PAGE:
Long, long ago, in a galaxy far, far away…
She is finished (well, mostly. Still need to slipstitch the bottom of the bodice lining) And I am triumphant, mostly. (I also had WAY too much fun with the Lomo-ish filer in Picasa while editing these photos. Sorry.)
I am definitely going to chalk this one up as a victory for Project Drop Waist. Bodice has been lengthened, and it fits, I think, pretty darn well. Minor dart issues aside. I will confess, after completion I took the bodice in a smidge at the side-seams. It was pleasantly skimming, but I fear I prefer “hugging.” Eve if it’s not objectively better. /sigh.
Boring Construction Bit:
The only problem with sewing with bedsheets is that your fabric is, well, bedsheet. Which doesn’t always have the greatest drape. So I wanted to underline. Digging through stash spat out a couple of pieces of cotton-poly broadcloth that seemed like they would work well while adding a bit more body to my fabric. I wanted to underline the whole thing, and then line the bodice. Once I cut the underlining, I used those pieces to cut out the shell (aka sheet) pieces. The cream broadcloth was just sheer enough to make positioning the motifs (aka Luke & Leia) a breeze, and I’m very glad I didn’t try to cut them out on the fold. I used this tutorial for the pattern-matching on the back; it’s not perfect, (and I may have thrown the back slightly off grain—but not the underlining!) but I’m satisfied. I didn’t attempt pattern matching anywhere else—I would’ve lost too much width on the skirt. And it wasn’t possible to match the side-seams and the back seam.
I used the trick of stitching down the fold of the dart first, to keep the shell and underlining from shifting when sewing the darts, and it worked like a charm. Sadly, I wasn’t able to completely avoid dart-tip poofiness. I’m not quite as panicked about darts as I used to be, but I am still a long way from mastering their subtleties (I’m just happy they usually turn out more-or-less symmetrical these days). I think the fact that the original pattern was designed for a pointier, early-60s bra didn’t help the situation. Anyway, not make-or-break. I did all my marking on the underlining, with my new chalk pencil (in bright fuschia. I am currently convinced that those marks will never come out…), which worked well except for when I tried sharpening it and broke of a big chunk of “lead”. I don’t think it’ll replace my love of my wash-away marker, but it is nice for larger areas, and comes in loads of colours. I also used a tracing-wheel and some of my vintage tracing paper, which I’ve never really gotten comfortable with in the past. But it was really handy for tracing the dart shaping more precisely than I tend to.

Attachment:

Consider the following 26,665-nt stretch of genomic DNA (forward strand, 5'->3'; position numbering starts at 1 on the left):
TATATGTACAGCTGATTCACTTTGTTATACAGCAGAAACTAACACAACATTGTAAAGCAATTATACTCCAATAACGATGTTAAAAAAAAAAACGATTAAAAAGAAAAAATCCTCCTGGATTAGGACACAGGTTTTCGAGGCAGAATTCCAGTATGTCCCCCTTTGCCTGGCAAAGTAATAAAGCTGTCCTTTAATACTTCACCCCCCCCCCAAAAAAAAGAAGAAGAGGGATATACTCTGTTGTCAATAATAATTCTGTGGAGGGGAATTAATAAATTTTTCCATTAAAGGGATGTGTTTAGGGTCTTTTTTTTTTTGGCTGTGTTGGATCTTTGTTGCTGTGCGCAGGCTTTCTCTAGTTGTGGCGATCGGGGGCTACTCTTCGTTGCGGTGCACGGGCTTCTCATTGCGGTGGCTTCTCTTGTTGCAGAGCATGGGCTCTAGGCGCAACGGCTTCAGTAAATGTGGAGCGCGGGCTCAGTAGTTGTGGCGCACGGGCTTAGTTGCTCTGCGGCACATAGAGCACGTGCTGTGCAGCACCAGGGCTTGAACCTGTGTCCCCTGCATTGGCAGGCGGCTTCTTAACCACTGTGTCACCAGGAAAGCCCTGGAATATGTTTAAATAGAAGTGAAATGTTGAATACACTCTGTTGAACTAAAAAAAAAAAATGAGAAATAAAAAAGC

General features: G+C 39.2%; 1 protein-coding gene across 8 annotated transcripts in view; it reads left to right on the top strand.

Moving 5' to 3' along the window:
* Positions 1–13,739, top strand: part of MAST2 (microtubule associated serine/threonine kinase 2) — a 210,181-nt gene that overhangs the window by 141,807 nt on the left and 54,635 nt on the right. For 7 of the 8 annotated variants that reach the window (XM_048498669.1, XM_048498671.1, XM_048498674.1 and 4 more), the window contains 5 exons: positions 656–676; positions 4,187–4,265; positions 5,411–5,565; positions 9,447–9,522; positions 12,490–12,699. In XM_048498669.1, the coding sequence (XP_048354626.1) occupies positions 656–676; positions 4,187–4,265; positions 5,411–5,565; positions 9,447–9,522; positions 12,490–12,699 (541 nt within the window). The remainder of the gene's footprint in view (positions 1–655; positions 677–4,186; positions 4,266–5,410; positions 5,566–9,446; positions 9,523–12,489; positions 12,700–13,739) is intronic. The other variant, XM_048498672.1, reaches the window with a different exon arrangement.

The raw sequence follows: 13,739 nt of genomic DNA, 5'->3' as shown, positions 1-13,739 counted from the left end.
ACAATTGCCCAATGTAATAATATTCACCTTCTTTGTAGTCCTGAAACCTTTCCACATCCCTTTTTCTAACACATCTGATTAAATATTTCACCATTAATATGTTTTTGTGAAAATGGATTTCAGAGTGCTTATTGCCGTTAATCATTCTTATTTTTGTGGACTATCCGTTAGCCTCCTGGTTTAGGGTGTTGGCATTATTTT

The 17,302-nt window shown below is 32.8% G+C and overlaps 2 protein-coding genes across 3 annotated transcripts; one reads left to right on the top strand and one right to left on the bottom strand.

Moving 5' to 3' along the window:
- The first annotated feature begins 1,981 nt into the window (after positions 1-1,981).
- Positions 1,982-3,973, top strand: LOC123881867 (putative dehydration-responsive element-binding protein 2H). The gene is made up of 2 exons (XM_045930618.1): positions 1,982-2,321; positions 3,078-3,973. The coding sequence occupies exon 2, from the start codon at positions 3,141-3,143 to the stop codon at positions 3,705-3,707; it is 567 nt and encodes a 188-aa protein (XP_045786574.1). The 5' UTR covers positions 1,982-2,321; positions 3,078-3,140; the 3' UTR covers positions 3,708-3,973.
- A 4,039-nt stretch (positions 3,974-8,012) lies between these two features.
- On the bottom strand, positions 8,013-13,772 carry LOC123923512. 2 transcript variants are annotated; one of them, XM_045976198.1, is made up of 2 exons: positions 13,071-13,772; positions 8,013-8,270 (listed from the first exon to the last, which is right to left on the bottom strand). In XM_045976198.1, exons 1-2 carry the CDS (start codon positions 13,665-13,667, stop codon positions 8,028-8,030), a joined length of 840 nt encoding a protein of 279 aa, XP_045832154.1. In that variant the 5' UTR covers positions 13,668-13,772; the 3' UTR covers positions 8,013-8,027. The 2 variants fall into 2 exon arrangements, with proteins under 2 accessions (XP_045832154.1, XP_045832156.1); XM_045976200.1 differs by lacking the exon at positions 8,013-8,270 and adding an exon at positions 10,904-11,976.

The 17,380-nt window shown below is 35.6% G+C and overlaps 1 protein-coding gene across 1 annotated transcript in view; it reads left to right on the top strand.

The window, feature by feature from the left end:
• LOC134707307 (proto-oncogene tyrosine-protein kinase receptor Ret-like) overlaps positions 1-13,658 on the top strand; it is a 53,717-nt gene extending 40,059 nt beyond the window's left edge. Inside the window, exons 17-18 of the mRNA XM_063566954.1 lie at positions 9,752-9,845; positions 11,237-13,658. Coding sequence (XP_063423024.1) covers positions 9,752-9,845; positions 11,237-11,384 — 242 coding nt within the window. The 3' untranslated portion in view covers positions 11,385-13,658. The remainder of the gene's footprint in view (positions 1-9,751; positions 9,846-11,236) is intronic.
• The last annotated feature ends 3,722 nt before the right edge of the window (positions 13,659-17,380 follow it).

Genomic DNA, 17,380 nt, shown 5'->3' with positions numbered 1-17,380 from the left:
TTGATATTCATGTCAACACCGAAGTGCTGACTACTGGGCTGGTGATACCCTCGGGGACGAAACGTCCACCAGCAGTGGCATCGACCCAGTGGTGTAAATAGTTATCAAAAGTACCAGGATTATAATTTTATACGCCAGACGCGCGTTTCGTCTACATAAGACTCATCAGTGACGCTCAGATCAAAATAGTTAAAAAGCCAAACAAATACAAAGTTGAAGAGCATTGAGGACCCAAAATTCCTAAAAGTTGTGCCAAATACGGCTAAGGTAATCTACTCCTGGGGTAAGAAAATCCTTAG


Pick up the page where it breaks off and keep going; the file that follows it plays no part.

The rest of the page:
Once I had cut the bodice pieces, I trimmed the rest of the sheet (it had been a fitted sheet, so there were some odd notches from the corners) into a rectangle (rrrrip!) losing a couple of inches to a small tear that I’m ever so glad I noticed, and determined (YAY!) that I would have enough fabric to make the skirt two sheet-widths wide. I got the sheet-widths stitched together, and the underlining as well, and then had a panic that the skirt was going to be insanely full. I mean, I was going for pouffy gathers, but there’s pouffy and then there’s pouffy, you know. I pulled out the original skirt pattern pieces, and was pleasantly surprised to discover that while my skirt was a bit shorter than the original pattern pieces (remembering that my “waist” is a couple of inches lower, too), the total width I had was actually only a few inches wider than the pattern suggested. Not enough to be bothered about in a skirt like this. Win!